The Arizona Republic reported that in late July, the City of Scottsdale received the first annual payment on our $81.4 million investment in SkySong. The $141,942 we received is a return of less than two tenths of one percent…not much, but still greater than zero!
At this point, the $81.4 million investment is a “sunk cost” in economic terms – water over the dam, in layman’s terms. Our objectives going forward should be to optimize the benefits of this partnership for all Scottsdale citizens and, particularly, the citizens in the southern neighborhoods of our City. That means generating from the existing complex, as well as its future expansion, the greatest economic prosperity for citizens, consistent with citizen visions and values.
In that regard, citizens might want to look carefully at the upcoming request (also reported by the Arizona Republic) to increase the building height of future development from 60 to 90 feet. SkySong is prepared to argue greater heights will allow buildings with a smaller footprint across the campus. That will mean more open space and green space. And maybe…just maybe…more economic prosperity for our citizens.
I’m not challenging the SkySong request…I haven’t even seen the particulars of what they propose. But, their proposal illustrates the dilemma often faced by such projects; that is, how to grow and provide more economic prosperity, yet still remain true to citizens’ visions of livability. Developers sometimes look for a compromise with the citizens…posing a value-tradeoff question such as: “Which do you want more…lower height or more open space?”
Citizens have clearly expressed a desire for lower building heights, in order to preserve scenic vista views from as many vantage points as possible. Citizens have also expressed a desire for natural open space as a complement to our southwestern, Sonoran desert setting. Fundamentally, citizens want a city that is attractive to live in and appealing to visit; building height and open space are both visions that address the standards of livability we all expect.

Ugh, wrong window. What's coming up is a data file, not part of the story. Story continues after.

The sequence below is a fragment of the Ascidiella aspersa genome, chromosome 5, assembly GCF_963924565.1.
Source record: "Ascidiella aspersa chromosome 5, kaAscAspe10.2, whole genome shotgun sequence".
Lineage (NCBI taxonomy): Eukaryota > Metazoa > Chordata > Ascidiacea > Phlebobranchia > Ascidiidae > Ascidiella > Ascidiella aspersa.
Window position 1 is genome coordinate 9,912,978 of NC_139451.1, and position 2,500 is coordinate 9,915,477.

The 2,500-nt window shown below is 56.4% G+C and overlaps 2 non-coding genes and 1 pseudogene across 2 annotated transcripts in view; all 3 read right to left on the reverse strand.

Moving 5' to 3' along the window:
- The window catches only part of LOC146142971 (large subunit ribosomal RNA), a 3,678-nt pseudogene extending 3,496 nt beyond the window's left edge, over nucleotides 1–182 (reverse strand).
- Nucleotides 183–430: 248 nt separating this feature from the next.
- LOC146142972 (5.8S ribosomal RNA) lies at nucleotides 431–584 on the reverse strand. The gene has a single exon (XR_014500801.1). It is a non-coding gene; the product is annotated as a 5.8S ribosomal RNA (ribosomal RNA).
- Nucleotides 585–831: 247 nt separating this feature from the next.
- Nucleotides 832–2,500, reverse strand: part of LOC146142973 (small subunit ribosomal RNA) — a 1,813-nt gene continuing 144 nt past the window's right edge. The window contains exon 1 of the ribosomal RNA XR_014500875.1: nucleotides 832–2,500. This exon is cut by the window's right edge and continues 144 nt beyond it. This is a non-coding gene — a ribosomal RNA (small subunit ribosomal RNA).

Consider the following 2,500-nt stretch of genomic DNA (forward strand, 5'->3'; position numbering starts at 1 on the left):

Citizens shouldn’t have to choose between their visions, nor should they have to compromise on one vision to achieve another. In fact, there are many standards of development besides height and open space that should not be subject to compromise. The allowed set-back from the curb for a building is one. Set-back compromises we’ve made in Scottsdale have had the effect of creating the second Grand Canyon in Arizona – through the very heart of our city.
Architectural distinctiveness is another. When we haven’t imposed the highest standards of building aesthetics, we’ve seen buildings spring up that look like “Every Town, USA.” Each of these diminish the distinctive character and iconic charm of our city that makes us attractive to tourists and residents alike.
If a project does not have the land mass to offer development sensitive to both height and open space, then the solution may be to either scale back the project or acquire more land. If a project’s economics will not support architectural excellence or open space or proper set-backs, citizens should not be expected to “kick in” the difference to improve the project economics by compromising their visions.
Each City Councilmember is responsible for insuring the visions of citizens are protected. I am convinced we can enjoy economic prosperity and still remain true to our visions of livability. I have a career of experience as a negotiator; as your Councilman, I am committed to fight for your interests. I would welcome your support and one of your three votes November 4.